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Should A Woman Teach?

Can A Woman Teach Graphic

12I do not permit a woman to teach or to exercise authority over a man; rather, she is to remain quiet. 13 For Adam was formed first, then Eve; 14 and Adam was not deceived, but the woman was deceived and became a transgressor.” -1 Timothy 2:12-14

33As in all the churches of the saints, 34 the women should keep silent in the churches. For they are not permitted to speak, but should be in submission, as the Law also says. 35 If there is anything they desire to learn, let them ask their husbands at home. For it is shameful for a woman to speak in church.

36 Or was it from you that the word of God came? Or are you the only ones it has reached? 37 If anyone thinks that he is a prophet, or spiritual, he should acknowledge that the things I am writing to you are a command of the Lord. 38 If anyone does not recognize this, he is not recognized. 39 So, my brothers, earnestly desire to prophesy, and do not forbid speaking in tongues. 40 But all things should be done decently and in order.” -1 Corinthians 14:33b-40

Yeah, I don’t want to talk about this, but I’ve felt prodded for some time about it and needing to articulate a clear position. So before I begin let me say this, I am here articulating a theological position that does have practical implications. So let me begin by going through what I am not saying, and what scripture is not saying, and then we’ll go through what it is saying.

What Paul Is Not Saying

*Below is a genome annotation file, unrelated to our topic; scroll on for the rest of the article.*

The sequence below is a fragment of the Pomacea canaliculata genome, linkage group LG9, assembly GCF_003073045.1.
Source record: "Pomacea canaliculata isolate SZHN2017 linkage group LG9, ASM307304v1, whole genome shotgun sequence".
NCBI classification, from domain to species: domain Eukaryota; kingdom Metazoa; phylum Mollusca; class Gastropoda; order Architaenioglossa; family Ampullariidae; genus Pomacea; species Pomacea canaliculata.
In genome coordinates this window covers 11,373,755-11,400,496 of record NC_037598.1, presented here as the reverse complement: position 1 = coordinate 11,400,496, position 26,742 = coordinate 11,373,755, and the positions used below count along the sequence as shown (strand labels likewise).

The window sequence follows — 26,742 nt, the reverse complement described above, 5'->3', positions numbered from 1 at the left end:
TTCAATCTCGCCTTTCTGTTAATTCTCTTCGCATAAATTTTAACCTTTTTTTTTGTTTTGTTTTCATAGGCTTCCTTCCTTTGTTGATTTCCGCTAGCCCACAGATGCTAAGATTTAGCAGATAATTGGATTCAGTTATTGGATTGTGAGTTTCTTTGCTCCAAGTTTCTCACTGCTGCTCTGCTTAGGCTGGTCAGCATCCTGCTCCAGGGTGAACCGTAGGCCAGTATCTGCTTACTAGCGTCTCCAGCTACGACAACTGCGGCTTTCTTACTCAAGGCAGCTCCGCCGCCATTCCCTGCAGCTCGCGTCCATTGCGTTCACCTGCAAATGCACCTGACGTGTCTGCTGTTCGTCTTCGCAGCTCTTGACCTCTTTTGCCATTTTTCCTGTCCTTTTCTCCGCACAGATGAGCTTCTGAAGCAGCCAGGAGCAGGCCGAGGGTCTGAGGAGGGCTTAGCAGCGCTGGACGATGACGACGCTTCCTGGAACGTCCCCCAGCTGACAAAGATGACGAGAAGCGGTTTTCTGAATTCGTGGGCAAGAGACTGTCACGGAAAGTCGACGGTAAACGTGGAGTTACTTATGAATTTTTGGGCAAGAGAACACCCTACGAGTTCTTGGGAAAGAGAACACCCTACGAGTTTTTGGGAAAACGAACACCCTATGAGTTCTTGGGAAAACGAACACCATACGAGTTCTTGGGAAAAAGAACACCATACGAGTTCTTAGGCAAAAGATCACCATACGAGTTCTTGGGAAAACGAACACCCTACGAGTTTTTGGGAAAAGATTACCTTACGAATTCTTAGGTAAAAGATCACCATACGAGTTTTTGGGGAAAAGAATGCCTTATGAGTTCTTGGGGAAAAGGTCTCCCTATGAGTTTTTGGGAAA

Paul is not saying that women are less than. Paul is not stating that women are not allowed to defend themselves when being victimized by leadership. He is not saying that women are not valued in the same way in Christ as men are. Women are made in God’s image in the same way that men are, and in that hold within their person the same divine spark that men hold. This makes them completely and totally equal to men in their value and worth, they are not second class citizens, but are co-heirs with Christ just as men are. Any person abusing women because of the above text is a person who curses the name of Christ and makes themselves an enemy of God. It is never ok for this to be done and we must be sure that in practicing this ecclesial command that we are not crushing spirits but encouraging women to ministries that allow them to exercise their gifts within the boundaries set by scripture.

What Paul Is Saying

Paul is saying that a woman should not teach or exercise authority over the general assembly. Now I am not interpreting Paul in this way because I’m some kind of woman hating chauvinist. People who know me know that I am not; in fact, I am a person who truly wishes Paul had NEVER written these words. With this being said, he has, and so because of this we must deal with them in the most honest way humanly possible. Despite what many have said with regard to texts that limit the role of women within the church the two most prominent are set sturdily within literary contexts, that make their contents very hard to limit to only immediate issues. These two texts are the two quoted above and it is within them that I would like to really come to understand where the apostle Paul sat on this issue.